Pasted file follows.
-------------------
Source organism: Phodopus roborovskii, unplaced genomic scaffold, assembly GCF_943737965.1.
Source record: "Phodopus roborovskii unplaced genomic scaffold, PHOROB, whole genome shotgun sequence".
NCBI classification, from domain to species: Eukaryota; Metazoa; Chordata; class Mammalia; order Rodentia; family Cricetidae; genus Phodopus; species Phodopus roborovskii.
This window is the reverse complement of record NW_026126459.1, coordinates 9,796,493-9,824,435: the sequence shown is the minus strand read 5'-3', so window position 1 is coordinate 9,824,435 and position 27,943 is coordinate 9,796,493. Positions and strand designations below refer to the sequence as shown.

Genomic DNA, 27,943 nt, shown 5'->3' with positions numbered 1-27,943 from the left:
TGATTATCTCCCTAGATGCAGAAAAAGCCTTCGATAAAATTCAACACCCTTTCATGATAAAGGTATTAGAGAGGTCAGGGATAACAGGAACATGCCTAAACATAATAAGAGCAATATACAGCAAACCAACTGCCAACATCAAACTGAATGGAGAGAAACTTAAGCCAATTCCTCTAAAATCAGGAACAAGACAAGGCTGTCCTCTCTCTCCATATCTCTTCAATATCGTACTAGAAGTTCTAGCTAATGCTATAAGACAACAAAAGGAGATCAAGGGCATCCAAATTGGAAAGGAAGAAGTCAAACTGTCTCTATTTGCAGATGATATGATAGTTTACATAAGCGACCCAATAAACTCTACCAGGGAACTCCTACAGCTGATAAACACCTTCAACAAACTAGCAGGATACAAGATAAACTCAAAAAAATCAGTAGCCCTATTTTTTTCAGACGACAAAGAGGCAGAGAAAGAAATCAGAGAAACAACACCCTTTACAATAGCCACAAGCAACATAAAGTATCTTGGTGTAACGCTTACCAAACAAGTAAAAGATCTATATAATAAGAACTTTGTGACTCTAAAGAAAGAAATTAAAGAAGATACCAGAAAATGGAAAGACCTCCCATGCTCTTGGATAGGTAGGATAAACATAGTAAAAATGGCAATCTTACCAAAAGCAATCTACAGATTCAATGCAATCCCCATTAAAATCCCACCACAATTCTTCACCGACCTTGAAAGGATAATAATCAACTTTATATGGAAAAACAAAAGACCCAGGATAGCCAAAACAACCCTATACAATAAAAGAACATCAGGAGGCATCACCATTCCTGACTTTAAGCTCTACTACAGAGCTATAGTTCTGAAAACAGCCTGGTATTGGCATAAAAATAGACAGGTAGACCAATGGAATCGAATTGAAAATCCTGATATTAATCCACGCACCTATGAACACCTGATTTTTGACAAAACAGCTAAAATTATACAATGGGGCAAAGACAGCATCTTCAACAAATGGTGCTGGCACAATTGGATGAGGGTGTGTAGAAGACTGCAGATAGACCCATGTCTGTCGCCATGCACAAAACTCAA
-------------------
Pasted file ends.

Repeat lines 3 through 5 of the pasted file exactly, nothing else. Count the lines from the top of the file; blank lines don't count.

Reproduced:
NCBI classification, from domain to species: Eukaryota; Metazoa; Chordata; class Mammalia; order Rodentia; family Cricetidae; genus Phodopus; species Phodopus roborovskii.
This window is the reverse complement of record NW_026126459.1, coordinates 9,796,493-9,824,435: the sequence shown is the minus strand read 5'-3', so window position 1 is coordinate 9,824,435 and position 27,943 is coordinate 9,796,493. Positions and strand designations below refer to the sequence as shown.

Genomic DNA, 27,943 nt, shown 5'->3' with positions numbered 1-27,943 from the left: